Spinning Coin - Permo

by Nathan Fidler Rating:4 Release Date:2017-11-10
Spinning Coin - Permo
Spinning Coin - Permo

Spinning Coin, hailing from Glasgow, is a band borne out of the Sean Armstrong Experience, playing bedraggled Scottish guitar pop. Their first album, having released cassettes previously, is Permo, weighing in with 14 tracks.

That little nugget of information is important. 14 tracks for any normal band is a slog, giving themselves an uphill struggle since there’s more risk you’ll turn the listener off if you don’t have enough well-crafted ideas. The second salient thing to know is that a lot of these songs came from jam sessions, and while that can be good for some bands, it’s not always the case - it certainly isn't here.

‘Tin’ has a rattling rhythm which propels the track forward, with an off-kilter lead guitar and the same baggy, slightly uninterested vocals found across the album, and is one of the better efforts. Sean Armstrong will surprise you, with his falsetto on songs like ‘Raining on Hope Street’ and ‘Money For Breakfast’ lending him a sound akin to Nico - it’s strange and arresting in comparison to the rest of his down-and-out vocals.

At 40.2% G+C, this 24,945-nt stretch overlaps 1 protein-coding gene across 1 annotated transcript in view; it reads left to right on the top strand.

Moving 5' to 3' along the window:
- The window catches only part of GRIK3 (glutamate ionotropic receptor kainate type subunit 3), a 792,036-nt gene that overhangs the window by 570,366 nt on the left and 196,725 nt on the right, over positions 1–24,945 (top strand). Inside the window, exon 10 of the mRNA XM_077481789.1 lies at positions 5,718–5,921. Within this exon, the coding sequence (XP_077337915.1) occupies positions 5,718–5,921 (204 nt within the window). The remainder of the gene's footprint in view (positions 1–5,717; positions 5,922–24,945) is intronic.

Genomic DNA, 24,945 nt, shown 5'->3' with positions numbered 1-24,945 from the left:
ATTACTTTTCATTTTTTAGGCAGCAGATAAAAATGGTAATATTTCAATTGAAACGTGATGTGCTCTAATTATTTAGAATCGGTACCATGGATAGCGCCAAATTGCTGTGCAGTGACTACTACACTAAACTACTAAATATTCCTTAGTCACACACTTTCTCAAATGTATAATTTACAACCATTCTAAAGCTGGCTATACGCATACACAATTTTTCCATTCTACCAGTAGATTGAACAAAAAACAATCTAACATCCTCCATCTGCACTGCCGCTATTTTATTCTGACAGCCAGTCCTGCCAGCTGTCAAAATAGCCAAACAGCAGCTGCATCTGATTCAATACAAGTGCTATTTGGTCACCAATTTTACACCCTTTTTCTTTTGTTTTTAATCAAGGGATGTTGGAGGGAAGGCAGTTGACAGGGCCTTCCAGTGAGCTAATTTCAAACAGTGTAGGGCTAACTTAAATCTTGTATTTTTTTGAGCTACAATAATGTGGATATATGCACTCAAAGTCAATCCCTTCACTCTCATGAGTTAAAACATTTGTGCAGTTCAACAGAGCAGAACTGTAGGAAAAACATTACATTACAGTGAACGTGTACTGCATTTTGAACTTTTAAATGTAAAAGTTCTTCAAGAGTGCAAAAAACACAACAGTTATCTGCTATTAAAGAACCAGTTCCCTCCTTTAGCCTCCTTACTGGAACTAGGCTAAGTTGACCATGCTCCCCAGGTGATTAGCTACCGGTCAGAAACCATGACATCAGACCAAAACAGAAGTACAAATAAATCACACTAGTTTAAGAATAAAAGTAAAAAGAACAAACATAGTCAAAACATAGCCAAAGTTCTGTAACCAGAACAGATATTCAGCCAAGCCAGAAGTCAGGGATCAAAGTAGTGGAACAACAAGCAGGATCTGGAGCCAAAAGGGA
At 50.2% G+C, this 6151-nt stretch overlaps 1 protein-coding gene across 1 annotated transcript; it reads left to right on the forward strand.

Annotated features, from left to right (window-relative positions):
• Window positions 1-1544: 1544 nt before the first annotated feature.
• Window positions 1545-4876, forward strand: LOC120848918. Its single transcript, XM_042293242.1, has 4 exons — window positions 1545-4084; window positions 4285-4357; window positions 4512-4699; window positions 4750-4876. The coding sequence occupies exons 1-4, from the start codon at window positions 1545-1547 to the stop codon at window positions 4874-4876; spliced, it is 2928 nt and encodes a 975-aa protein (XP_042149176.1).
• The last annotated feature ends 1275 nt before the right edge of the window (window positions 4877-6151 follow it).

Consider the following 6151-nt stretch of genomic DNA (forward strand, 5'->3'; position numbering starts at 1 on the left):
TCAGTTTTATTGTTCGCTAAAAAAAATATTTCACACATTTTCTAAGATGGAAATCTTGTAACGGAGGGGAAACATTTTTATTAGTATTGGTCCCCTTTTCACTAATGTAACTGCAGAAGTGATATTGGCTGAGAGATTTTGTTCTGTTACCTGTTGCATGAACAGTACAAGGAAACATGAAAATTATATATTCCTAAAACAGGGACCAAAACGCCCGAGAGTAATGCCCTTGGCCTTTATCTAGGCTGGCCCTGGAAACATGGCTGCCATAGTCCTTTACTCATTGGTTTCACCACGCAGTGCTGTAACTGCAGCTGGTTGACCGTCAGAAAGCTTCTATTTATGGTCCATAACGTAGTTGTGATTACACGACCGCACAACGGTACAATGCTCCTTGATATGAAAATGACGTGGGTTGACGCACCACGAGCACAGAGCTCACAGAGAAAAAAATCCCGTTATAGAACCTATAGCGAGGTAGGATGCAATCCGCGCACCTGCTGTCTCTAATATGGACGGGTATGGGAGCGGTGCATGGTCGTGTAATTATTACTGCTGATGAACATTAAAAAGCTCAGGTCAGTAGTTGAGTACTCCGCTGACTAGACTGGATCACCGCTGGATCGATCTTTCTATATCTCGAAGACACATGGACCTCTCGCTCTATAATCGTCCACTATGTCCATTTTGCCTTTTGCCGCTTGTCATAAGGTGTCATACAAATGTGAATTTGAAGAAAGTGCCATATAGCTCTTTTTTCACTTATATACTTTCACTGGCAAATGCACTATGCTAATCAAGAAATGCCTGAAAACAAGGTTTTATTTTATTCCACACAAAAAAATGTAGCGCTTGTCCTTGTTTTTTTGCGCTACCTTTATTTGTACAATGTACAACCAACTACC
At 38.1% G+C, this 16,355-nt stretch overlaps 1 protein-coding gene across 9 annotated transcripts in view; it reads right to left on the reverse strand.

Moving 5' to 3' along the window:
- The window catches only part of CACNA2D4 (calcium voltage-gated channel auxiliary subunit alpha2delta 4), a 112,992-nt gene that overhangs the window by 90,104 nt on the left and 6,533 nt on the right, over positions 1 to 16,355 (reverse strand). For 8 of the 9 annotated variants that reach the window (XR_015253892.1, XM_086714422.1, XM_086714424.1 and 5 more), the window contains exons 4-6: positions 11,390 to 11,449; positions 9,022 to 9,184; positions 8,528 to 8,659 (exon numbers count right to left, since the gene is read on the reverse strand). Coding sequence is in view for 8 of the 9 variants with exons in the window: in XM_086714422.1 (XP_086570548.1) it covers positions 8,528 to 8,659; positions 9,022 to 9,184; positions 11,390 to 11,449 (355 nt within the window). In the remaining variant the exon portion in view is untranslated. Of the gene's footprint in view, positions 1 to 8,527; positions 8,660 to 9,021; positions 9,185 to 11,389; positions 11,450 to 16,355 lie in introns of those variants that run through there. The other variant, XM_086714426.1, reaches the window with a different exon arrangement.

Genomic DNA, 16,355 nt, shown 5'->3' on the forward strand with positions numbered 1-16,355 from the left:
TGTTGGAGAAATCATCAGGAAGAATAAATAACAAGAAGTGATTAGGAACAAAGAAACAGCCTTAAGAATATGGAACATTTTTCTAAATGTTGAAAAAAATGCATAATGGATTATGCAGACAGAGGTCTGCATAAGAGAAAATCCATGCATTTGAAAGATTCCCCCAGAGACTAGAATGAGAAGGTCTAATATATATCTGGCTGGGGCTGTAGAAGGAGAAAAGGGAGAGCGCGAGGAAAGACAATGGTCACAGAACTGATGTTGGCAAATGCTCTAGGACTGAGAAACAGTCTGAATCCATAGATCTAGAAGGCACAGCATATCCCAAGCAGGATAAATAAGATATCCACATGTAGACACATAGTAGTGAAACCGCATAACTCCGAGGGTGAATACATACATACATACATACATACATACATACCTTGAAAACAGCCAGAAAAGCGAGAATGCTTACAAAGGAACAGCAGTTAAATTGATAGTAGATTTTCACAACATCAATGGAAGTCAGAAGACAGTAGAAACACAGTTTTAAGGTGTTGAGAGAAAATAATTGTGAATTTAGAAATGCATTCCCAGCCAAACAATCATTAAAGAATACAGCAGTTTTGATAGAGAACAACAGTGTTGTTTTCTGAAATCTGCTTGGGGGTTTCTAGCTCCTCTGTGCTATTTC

Everything on this album feels too loose, which isn’t always a band thing, like on ‘Sleepless’ where hollow guitars and a care-free chorus combine for some sheer melodic joy. But when tracks like ‘Starry Eyes’ feel like they were cobbled together with zero thought for tone, it really isn’t any fun to listen - even lyrically there is a haphazard attempt to address the state of the world.

The addition of Rachel Taylor to the band has helped matters slightly, with her soft backing vocals providing a nice cushion to some of the harsher, messier songs. ‘I Feel The Need To Be An Actor’ demonstrates this nicely, where the percussion is lazily applied without a thought for how it sounds, the combined vocals offer some comfort.

Again though, the album is a victim of the lengthy running time, making you listen for what seems like an age for only scraps of songs which hardly come together. This is a punishing album which should stand as a warning to bands: sometimes jamming isn’t as good as planning.



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